Netflix may have lost out on the Margot Robbie movie I, Tonya but the streaming service wasted no time in snapping up two other hot Toronto titles — the Jim Carrey-Andy Kaufman documentary JIM & ANDY, and the Jason Sudeikis-Ed Harris dramedy KODACHROME.
Officially titled Jim & Andy: The Great Beyond – Featuring a Very Special, Contractually Obligated Mention of Tony Clifton, Chris Smith’s documentary uses approximately 100 hours of footage that was shot by Andy’s former girlfriend (Lynne Margulies) and writing partner (Bob Zmuda) on the set of Milos Forman’s Man on the Moon in order to document Carrey’s four-month transformation into the complicated cult comedian that was Andy Kaufman
Carrey was cast as Kaufman in 1999 and he wasted no time in “becoming” Andy, and alternately, Tony Clifton, Kaufman’s obnoxious lounge singer alter ego. Carrey never broke character on set, and the cast and crew referred to him as either ‘Andy’ or ‘Tony’ depending on who he was embodying, having created complete and separate identities for each. Carrey went on to earn a Golden Globe for his performance.
In Jim & Andy, Carrey looks back at the 18-year-old footage and reflects on how he and Kaufman came up in oddly parallel universes and his experience channelling Andy and Tony, as well as the spiritual journey of his career.
The VICE Documentary Films production premiered at the 2017 Venice Film Festival and was produced by Oscar winner Spike Jonze, along with VICE Films’ Danny Gabai and Brendan Fitzgerald. Executive producers include Eddy Moretti, Shane Smith, Michael Kronish, Jim Czarnecki, Nicole Montez and of course, Tony Clifton.
“For almost two decades this brilliant performance from Jim Carrey has resonated with audiences and fans of Kaufman’s, but the story behind the film – a true piece of entertainment history has remained largely unknown,” said Lisa Nishimura, VP of original documentaries for Netflix. “Chris Smith and Spike Jonze have masterfully unearthed and explored Jim’s complex and artful creative process, hurling audiences right into the mind of a genius.”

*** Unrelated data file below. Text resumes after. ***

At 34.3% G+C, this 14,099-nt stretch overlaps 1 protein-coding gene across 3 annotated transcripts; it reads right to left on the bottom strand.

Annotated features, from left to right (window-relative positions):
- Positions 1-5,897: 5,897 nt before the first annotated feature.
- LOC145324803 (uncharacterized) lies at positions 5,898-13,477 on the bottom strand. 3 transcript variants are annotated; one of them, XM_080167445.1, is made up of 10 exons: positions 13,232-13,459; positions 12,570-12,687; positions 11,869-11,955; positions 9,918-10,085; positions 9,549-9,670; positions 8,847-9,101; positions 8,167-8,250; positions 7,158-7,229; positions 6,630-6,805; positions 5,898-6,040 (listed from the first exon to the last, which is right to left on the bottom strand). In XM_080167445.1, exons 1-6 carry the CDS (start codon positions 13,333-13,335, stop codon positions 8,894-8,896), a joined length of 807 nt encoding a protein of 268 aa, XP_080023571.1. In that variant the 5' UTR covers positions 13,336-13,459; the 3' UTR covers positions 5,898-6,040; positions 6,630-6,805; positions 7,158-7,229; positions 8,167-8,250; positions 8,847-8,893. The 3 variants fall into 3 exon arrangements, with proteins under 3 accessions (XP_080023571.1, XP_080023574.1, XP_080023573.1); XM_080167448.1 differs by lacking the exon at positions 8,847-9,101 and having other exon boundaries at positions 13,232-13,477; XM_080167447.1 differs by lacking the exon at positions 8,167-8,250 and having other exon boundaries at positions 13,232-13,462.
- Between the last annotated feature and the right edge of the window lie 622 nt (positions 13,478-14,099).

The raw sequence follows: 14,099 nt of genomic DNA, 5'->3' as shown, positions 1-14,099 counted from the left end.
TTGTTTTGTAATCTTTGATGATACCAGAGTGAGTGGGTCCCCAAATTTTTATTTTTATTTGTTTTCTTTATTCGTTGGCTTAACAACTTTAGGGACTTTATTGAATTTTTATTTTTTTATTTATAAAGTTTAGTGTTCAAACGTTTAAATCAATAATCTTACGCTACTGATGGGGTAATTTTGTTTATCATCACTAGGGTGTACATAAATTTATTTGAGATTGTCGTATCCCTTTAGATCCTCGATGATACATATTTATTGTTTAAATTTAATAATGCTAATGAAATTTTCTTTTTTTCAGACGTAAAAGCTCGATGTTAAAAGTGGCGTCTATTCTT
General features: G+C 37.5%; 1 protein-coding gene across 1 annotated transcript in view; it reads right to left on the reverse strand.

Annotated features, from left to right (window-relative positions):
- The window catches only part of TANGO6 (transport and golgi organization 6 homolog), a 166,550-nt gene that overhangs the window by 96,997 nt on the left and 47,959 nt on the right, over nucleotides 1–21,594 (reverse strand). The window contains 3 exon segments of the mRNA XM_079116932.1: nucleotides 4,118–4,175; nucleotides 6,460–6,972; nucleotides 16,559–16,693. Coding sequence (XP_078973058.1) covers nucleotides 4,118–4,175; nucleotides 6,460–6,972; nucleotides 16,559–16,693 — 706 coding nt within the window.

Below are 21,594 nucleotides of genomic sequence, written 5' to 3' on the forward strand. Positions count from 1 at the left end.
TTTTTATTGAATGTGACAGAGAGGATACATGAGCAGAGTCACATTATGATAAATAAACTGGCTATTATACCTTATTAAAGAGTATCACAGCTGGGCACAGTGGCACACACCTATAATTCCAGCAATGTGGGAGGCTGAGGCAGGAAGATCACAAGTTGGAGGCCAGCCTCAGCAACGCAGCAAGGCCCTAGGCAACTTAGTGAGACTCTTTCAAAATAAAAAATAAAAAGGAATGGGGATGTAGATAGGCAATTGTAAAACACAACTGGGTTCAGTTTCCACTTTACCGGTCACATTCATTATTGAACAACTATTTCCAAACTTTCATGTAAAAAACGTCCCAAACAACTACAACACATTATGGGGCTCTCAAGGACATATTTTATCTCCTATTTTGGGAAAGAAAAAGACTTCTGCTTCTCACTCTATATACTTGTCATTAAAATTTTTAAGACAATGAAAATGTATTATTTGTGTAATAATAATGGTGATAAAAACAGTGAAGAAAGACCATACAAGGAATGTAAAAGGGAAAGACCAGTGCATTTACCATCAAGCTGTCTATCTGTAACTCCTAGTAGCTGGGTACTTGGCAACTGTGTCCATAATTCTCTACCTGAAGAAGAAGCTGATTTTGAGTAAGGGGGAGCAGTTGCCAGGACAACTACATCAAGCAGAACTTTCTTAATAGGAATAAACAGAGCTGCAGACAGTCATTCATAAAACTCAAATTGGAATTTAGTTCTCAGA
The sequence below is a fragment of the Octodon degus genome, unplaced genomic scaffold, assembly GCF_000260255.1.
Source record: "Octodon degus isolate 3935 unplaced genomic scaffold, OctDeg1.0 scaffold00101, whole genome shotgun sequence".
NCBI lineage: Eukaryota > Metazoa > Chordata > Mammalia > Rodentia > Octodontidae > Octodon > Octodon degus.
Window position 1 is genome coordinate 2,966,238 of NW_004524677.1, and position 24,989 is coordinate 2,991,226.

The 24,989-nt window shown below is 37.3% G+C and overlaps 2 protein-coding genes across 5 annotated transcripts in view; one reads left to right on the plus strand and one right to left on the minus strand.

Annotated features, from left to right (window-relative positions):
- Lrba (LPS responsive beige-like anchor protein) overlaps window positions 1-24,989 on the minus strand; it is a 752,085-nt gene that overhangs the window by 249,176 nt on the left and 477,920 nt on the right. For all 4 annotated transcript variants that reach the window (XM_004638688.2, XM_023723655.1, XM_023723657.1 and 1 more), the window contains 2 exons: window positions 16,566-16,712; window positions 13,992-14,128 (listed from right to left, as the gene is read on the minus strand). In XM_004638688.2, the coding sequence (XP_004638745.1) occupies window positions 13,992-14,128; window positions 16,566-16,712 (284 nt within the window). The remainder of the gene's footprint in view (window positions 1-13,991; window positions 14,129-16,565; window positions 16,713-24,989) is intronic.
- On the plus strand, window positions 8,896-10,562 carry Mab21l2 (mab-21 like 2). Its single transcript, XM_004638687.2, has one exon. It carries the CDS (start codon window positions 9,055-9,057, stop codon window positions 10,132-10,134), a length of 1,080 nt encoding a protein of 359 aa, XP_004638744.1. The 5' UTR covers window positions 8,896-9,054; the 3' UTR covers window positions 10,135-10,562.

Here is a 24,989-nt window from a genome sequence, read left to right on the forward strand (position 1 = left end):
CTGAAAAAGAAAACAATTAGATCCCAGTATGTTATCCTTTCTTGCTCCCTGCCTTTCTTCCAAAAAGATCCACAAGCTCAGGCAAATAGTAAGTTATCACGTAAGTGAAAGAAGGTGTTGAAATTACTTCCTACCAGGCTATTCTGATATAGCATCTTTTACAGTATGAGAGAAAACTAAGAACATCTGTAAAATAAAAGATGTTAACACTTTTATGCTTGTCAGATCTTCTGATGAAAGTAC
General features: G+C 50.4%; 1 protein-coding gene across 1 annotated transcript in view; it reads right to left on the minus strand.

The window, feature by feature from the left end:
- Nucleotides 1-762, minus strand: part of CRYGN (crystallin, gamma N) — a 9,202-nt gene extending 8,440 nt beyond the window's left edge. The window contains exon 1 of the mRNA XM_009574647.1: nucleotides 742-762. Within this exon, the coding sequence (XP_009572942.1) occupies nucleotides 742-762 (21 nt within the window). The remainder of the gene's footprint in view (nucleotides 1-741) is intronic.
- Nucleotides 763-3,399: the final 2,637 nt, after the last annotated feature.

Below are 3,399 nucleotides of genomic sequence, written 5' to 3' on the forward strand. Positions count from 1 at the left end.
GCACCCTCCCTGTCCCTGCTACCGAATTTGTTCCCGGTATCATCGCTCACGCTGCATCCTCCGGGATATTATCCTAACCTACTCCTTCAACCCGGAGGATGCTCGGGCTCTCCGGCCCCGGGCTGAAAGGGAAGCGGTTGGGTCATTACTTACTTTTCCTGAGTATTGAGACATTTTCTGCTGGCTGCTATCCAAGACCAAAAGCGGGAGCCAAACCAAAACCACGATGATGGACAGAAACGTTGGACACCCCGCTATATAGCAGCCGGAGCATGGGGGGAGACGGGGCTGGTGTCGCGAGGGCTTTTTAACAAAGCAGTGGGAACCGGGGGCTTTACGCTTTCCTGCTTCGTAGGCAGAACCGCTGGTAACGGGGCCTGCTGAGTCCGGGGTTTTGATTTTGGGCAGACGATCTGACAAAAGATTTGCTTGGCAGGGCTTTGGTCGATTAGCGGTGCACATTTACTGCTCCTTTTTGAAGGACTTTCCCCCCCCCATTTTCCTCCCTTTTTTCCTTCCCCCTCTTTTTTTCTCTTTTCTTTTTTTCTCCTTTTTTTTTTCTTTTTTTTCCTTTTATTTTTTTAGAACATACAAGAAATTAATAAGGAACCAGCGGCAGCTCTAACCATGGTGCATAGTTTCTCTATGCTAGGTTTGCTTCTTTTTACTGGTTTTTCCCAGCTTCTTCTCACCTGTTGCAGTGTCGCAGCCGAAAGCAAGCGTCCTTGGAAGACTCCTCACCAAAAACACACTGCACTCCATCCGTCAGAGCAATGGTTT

“VICE is always focused on telling stories you can’t see anywhere else, and Chris’ film is an incredibly humanistic deep-dive into the mind of a brilliant artist. Chris, Spike and Jim have made a film that makes us question what we really want in the world, and we couldn’t be more excited that Netflix is bringing it to the world,” said Gabai.
Meanwhile, Netflix plunked down around $4 million for Mark Raso’s Kodachrome, which finds Ed Harris and Jason Sudeikis playing a photographer father and his record exec son who embark on a road trip to Kansas, home of the last Kodachrome lab in the world, to develop some important rolls of film. Joining them along the way is Elizabeth Olsen, a welcome presence in any indie movie.
Jonathan Tropper wrote the script, which is based on a New York Times article by A.G. Sulzberger. The film was produced by Shawn Levy’s 21 Laps banner and the Gotham Group, while CAA and WME negotiated the deal on behalf of the filmmakers.
Jeff Sneider | Editor in Chief